I’d love to find a long-term partner who loved all those things about me and who wanted to embrace them within our relationship. Even before I started exploring my submissive side, sex was a key interest: I’ve been writing erotica for years and years. Not buying an Eroticon ticket for 2015 because I’d met someone who didn’t like that side of me would be a massive let down, really. It would mean I’d compromised massively on who I am. But would I put kink to one side if someone was perfect in every other way? Quite possibly, yes.

If I do though, it’ll be because I choose to compromise. It sure as hell won’t be because I ‘grew out of’ kink.

So there’s this bar…

So pretty close to where I live, there’s this wine bar. Which was where I first met the boy.

About a year later, he texted, mid-morning: ‘Did you know the wine bar’s closing?’

I didn’t. I went, not with him, but with a friend, for one last glass after work. I was feeling sentimental.

It takes me a long time to settle in places. Just as I’m beginning to get comfy somewhere, people start to suggest that maybe, for the sake of my career, my desire to have children, for *some reason,* it might be best to move on. And often, I act on that suggestion.

That bar was just a bar. But when I rocked up there to meet the boy for the very first time, it was pretty much my only haunt. I’d been living in the city less than 4 months. I’d made a couple of friends at work, and my best uni friend lived nearby, but nothing felt like home yet.

We met, or went for post-sex drinks there, often, in the early days. And inevitably, I began to associate it with him. It was where I’d tried to decide if I even fancied him. It was where we’d gone together to a wine tasting on our second date and chatted politely to a lot of middle-class, middle-aged men while his hand slid further and further up my thigh…

The night it closed, he rocked up too, eventually. Friend and I left. He texted:

‘Hey, where’d you go?’

I went back. Obviously.

They’d said they would close at eleven or when the wine ran out, whichever came sooner. The wine got progressively worse, but it didn’t dry up. It turned into a lock in. We were both slaughtered.

When they turfed us out in the early hours, I was desperate to have him inside me. We snogged in the street and eventually ducked between a restaurant and an office block. I was wearing jeans, which was my worst decision of the evening, even worse than buying a third bottle. I knelt in the shadows and sucked his cock, and then we tried, pretty unsuccessfully, to fuck against the wall. It wasn’t the best sex we’ve ever had, in fact, it would probably be up there with the worst. If I could remember the details, that is. But it didn’t stop me thinking about it every time I walked past. *Still* thinking about it every time I walk past, for that matter.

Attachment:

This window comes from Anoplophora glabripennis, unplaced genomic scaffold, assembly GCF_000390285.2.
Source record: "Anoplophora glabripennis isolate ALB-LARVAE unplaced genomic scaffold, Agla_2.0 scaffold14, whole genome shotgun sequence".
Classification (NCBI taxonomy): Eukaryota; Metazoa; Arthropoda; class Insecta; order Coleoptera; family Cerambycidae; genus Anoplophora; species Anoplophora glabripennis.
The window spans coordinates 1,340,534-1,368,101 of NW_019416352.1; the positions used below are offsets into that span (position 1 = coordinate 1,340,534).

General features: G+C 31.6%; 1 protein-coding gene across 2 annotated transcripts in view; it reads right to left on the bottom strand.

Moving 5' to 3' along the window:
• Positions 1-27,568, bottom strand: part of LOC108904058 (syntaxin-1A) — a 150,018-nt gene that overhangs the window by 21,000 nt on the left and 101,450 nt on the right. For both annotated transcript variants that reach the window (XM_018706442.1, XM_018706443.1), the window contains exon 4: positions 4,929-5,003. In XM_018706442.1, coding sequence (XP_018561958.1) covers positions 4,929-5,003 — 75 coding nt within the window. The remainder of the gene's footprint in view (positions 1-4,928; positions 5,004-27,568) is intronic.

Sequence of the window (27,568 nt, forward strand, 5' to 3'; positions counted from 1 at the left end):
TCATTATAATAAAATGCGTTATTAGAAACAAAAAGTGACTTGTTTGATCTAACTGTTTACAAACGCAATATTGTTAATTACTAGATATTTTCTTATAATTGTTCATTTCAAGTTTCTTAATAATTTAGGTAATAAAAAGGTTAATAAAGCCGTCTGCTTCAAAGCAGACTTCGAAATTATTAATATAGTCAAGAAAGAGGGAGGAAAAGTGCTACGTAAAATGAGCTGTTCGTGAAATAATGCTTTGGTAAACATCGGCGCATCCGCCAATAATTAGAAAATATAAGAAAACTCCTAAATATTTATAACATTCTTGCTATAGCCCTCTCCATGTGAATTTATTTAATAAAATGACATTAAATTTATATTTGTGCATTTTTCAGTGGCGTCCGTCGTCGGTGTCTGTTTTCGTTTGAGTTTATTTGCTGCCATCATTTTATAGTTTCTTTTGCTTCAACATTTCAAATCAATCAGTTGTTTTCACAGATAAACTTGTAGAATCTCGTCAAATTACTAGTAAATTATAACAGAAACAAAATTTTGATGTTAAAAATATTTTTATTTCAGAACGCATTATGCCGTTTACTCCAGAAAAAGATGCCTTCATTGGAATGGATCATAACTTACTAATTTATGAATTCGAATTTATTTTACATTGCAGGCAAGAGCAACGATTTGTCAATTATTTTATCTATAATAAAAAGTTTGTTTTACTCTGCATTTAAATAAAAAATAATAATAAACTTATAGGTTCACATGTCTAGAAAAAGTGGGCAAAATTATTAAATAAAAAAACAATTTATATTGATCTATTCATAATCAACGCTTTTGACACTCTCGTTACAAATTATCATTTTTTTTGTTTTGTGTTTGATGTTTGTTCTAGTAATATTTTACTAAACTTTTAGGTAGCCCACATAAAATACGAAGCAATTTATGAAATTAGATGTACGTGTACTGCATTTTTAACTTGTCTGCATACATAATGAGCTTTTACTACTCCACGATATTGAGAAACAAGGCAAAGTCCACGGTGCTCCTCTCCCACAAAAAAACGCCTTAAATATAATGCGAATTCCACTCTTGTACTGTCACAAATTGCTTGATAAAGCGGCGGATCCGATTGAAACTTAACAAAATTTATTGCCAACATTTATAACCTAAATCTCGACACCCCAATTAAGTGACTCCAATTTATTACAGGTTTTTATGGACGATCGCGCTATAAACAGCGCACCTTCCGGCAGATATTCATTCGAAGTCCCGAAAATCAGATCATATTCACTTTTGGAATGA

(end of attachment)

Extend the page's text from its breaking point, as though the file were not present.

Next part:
And the bar? It reopened six months or so later, under new ownership. I don’t go there much anymore. It’s not the same as it used to be: it’s poncier, all cream paintwork and yummy mummies.

I’m glad it’s still there in one form or another, though. Because, y’know, memories…

Good girl

I’m lucky enough to live in a city that gives good date. As the sun goes down, it glints off the golden limestone. The tourists thin out. There are numerous riverside pubs and, well, it’s just bloody pretty, really…

So I was in a fairly buoyant mood as I headed through town earlier this week on my way to one of said pubs. On, get this: an actual date. I haven’t dated for a long, long time. Sure, I play around a bit on OKCupid and Tinder when I’m bored, but the idea of spending an evening messaging a bunch of different guys? Not really my idea of fun.

He seemed a nice guy, but then, the signs had been good from the start. He’d bothered to read my profile before he messaged me, he thought this was a good idea and he didn’t write as though grammar was an optional extra. In the flesh, he was tall, attractive and as intelligent as his messages had suggested. I asked for a glass of wine, he ordered a bottle. Apparently I pay even less attention to the One Drink Bailout than the guys who read my profile.

He asked as many questions as he answered. He didn’t make me laugh, but he did make me smile a couple of times. When I nipped to the loo and asked myself whether I’d consider a second date, I was leaning towards yes. 

When I later told him I didn’t want to see him again, I gave what happened at the very end of the date as my sole reason. Looking back, I was a bit uneasy even before that. As long as we were talking about his MBA, his background or his hobbies, everything was fine. When he talked about women? Not so much.

I could, of course, be completely wrong about this. He might have been recounting his experiences exactly as they happened. His last long-term relationship was true love. Her family didn’t think he was good enough, and they split. He would always love her, and she him, and if anything went wrong in her life, he’d still ‘do anything for her.’